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A powerful, beautifully written novel of loss, finding and being found, set in a very traumatic time in European history--the Protestant Reformation. The turbulent sixteenth century saw the disintegration of medieval Christendom as it was split into sovereign states. This was particularly destructive in Tudor England, where rapid switches in government policy and religious persecution shattered the lives of many.
Especially affected were the monks and nuns who were persecuted by the wholesale dissolution of the monasteries carried out under Henry VIII. One of these monks, Robert Fletcher, a Carthusian of the dismantled priory of Mount Grace in Yorkshire, is the hero of this novel.
The story of this strong, vulnerable man is told in counterpoint with the story of one of the most interesting men in all of English history, Reginald Pole, a nobleman, scholar and theologian who was exiled to Italy for twenty years. He was a cardinal of the Church and a papal legate at the Council of Trent. As the archbishop of Canterbury, with his cousin Queen Mary Tudor, he tried, in too short a time, to renew Catholic England. This man, in the tragic last months of his life, becomes in the novel the friend of Robert Fletcher, condemned as a heretic.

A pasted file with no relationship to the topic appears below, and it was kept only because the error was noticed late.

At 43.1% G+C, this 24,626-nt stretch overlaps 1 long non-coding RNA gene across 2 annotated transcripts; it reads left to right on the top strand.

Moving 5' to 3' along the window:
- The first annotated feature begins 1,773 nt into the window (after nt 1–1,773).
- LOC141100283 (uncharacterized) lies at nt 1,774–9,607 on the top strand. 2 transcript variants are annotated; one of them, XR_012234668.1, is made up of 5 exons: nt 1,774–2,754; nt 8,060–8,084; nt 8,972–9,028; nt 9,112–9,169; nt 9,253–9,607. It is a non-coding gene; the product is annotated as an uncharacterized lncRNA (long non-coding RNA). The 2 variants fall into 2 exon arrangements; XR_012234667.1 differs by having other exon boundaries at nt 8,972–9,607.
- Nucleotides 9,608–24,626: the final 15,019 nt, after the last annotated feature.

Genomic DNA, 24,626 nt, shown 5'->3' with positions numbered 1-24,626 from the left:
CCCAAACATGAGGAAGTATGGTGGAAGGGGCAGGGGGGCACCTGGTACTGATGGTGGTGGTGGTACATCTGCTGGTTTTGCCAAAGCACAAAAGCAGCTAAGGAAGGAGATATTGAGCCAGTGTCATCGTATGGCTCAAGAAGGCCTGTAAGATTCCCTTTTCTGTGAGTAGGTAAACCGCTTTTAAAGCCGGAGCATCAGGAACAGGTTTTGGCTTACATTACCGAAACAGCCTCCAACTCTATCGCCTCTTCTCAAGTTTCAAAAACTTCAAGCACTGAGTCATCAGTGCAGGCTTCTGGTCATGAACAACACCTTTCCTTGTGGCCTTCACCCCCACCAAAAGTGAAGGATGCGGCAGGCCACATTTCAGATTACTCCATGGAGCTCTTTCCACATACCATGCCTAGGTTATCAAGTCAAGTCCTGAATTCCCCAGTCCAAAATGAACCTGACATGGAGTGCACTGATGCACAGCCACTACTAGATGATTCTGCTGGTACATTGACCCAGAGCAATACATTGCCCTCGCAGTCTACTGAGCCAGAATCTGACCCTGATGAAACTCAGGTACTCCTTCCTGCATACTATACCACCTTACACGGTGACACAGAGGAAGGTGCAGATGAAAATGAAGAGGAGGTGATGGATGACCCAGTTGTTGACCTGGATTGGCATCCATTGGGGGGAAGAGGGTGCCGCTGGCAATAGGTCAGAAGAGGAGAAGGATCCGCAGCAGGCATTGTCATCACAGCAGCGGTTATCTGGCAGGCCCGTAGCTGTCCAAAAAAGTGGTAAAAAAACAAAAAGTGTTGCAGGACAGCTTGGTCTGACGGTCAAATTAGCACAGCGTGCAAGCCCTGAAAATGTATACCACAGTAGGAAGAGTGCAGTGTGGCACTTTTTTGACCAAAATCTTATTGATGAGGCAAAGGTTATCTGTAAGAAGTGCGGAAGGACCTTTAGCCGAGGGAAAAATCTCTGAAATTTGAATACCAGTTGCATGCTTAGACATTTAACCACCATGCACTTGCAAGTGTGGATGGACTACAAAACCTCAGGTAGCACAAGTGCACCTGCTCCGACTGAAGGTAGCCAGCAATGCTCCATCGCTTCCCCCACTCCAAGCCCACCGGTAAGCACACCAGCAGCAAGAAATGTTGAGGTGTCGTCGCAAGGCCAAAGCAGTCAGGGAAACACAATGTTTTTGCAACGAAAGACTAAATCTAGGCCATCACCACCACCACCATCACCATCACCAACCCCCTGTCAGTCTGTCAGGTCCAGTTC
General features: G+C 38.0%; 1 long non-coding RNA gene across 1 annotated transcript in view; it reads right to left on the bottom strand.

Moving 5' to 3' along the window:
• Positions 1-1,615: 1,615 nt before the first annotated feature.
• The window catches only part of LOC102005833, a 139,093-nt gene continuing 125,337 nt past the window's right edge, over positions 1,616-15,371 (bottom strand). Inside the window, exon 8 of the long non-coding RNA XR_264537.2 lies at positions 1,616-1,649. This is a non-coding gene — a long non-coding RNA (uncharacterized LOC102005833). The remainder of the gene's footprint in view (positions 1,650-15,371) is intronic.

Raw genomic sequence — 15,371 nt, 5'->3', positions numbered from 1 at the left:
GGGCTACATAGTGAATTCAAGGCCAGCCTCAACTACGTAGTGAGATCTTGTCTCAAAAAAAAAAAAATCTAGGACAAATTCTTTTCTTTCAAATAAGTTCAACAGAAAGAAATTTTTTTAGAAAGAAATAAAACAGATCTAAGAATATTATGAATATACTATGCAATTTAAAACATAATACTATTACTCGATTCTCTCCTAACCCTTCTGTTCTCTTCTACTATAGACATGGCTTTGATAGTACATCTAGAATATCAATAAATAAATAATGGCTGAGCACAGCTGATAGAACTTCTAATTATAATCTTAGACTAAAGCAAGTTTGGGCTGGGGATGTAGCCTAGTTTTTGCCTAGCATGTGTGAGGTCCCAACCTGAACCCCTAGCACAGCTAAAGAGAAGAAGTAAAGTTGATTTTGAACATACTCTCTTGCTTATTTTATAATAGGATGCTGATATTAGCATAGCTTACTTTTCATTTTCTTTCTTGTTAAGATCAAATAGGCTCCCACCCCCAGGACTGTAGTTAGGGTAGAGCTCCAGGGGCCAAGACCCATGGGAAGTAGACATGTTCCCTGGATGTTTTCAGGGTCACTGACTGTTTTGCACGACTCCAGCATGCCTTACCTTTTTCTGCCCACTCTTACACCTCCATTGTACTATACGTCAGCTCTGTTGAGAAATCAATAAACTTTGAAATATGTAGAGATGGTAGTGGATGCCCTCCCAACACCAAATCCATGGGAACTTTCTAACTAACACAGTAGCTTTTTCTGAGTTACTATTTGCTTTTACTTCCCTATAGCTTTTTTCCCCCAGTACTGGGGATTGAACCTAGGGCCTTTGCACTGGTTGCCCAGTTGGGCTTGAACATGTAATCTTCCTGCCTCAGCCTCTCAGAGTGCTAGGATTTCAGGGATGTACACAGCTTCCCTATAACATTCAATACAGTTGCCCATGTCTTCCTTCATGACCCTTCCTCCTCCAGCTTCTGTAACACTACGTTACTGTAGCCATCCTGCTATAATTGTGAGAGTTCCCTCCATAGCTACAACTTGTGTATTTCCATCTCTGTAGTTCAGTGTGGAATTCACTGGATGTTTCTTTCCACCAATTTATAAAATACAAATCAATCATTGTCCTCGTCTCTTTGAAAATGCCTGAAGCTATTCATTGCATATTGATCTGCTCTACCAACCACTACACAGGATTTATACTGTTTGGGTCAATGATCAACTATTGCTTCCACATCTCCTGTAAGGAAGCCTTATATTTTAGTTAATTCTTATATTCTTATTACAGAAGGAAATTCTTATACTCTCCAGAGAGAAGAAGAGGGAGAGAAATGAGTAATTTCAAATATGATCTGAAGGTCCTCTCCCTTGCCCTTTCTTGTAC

Readers will learn much from this novel of the anguished period that gave birth to Tridentine Catholicism, the Anglican Church, and other Protestant churches. This same period saw the martyrdom of Thomas More, Thomas Cranmer, John Fisher and many others. The profound issues raised in this novel, which contains no altered historical facts but more human truth than facts alone can deliver, have not gone away.
“This great novel places us in the turbulent time of the English Reformation where we experience the common trauma of the day, and then, as in all excellent historical fiction, we ask ourselves, ‘Where does my choice lie?’ Seldom has this challenge been given so well. Beckett is a very gifted writer."
—Michael D. O’Brien, Author, Father Elijah: An Apocalypse
“Lucy Beckett combines scholarship with imagination to tell the story of an evicted Carthusian monk and of a great ecclesiastical statesman who tragically failed to save England for the Catholic Church. An enlightening, moving, historical novel that is a pleasure to read.”
—Piers Paul Read, Author, Alive: The Andes Survivors